This week representatives from the Asian American Performers Action Coalition school American Theatre editors on better ways to talk about cultural appropriation and yellowface, and offer tips both for interpreting problematic works from the past and for creating new, more diverse work.
This week’s guest is Brian Clowdus, the artistic director of Serenbe Playhouse, on hand to talk about site-specific theatre and reinventing classics. Plus, the editors dish on what they’re looking forward to this season.
This week’s episode is a doozy. Ayad Akhtar stops by to talk about his play ‘Disgraced,’ the most-produced play in 2015-16. Plus, the ‘New York Times”s Charles Isherwood and ‘Chicago Tribune”s Chris Jones drop in.
This week, Paula Vogel sits down for a Manhattan and some conversation about MFA programs, artists’ compensation, and her newest play “Indecent.” Plus the editors talk Lucas Hnath’s “The Christians” and other religion-themed plays.
This week’s guest is Mark Valdez, executive director of Network of Ensemble Theaters, who discusses the evolution of the ensemble model. Plus, the editors discuss the controversy over Manhattan Theatre Club’s 15-16 mostly white-male season.
It’s the all in-house edition of Offscript! The editors talk to our outgoing founder/editor-in-chief Jim O’Quinn about 30-plus years of ‘American Theatre,’ and the field then and now.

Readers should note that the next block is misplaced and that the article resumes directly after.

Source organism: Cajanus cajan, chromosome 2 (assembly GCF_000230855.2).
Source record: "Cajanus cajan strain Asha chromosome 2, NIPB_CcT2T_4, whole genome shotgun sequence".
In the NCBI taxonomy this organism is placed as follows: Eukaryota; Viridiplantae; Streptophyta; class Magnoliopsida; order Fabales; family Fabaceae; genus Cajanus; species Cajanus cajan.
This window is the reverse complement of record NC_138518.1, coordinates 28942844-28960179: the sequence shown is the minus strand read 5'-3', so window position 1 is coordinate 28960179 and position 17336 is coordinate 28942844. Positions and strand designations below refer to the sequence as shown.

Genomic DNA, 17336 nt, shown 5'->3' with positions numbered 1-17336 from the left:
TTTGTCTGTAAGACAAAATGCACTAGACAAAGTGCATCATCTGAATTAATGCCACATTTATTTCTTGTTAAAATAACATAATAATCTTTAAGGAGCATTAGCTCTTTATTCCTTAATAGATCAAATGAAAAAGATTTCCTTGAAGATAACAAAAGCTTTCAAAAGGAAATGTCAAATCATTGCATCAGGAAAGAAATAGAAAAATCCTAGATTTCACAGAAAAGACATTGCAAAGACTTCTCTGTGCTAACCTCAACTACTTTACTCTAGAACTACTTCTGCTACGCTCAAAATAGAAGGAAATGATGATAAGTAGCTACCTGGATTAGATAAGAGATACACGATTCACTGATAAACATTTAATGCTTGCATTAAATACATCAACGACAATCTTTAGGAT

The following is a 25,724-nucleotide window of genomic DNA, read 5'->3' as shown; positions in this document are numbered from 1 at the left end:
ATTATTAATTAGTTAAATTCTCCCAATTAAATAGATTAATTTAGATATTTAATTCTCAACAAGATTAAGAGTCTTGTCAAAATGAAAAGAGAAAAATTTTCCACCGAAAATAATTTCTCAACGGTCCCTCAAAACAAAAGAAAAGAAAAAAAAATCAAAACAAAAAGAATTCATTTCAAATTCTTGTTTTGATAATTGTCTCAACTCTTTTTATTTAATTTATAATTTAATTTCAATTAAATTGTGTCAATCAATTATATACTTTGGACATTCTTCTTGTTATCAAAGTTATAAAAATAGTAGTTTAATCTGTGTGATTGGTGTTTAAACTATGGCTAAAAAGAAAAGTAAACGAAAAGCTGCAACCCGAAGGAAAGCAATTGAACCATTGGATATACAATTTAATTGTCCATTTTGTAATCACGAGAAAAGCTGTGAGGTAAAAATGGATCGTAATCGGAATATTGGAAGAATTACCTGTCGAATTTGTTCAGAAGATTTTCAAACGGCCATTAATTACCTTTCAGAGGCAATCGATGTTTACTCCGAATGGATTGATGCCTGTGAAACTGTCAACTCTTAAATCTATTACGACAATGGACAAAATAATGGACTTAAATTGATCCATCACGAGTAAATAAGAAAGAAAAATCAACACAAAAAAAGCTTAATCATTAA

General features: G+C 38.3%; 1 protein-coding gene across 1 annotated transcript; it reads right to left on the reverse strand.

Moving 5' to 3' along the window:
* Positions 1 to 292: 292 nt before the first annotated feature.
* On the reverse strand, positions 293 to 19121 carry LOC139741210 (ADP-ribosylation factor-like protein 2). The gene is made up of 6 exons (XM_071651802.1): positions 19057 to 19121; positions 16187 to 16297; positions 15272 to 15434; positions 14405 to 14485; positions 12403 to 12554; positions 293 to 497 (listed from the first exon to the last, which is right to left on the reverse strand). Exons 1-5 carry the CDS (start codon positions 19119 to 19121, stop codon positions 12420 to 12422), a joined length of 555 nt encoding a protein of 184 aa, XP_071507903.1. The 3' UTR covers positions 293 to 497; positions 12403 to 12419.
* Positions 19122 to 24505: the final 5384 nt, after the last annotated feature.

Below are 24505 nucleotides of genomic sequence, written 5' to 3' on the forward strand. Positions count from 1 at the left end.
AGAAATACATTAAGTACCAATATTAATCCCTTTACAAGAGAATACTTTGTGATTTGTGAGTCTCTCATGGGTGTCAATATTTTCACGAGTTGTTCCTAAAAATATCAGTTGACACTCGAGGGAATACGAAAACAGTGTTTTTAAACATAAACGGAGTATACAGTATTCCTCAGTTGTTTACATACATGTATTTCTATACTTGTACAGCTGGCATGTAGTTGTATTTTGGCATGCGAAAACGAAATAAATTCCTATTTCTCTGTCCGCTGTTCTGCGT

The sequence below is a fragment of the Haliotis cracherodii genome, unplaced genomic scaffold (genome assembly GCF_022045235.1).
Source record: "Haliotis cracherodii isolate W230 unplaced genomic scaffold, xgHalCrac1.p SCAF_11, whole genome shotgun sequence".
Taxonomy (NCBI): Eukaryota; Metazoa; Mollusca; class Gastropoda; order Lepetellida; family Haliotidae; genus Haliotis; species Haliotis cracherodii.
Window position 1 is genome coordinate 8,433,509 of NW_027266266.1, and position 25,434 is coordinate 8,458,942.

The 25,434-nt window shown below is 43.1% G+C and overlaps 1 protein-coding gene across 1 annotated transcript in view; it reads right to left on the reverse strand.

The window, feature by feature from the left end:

Susan Booth, artistic director of Alliance Theatre, defines white privilege and explains why she doesn’t do classics. Also, the editors talk the Count and ‘The Wild Party.’
This week’s guest is Chay Yew, the artistic director of Victory Gardens Theater in Chicago who previews next season at the theatre (it includes Hillary Clinton) and what he thinks of ‘The King and I’ on Broadway. Plus, the editors talk about your favorite topic: cell phones!
This week’s guest is chairman of the NEA Jane Chu, who discusses arts funding and ‘South Pacific.’ Plus, highlights from the TCG National Conference in Cleveland and a discussion of the new Kilroy’s list.
This week, teacher/performer/author Kameron Steele stops by to talk about a new book of Suzuki’s writing, and the editors argue about the Tonys and Bitter Lemons’ pay-for-reviews gambit.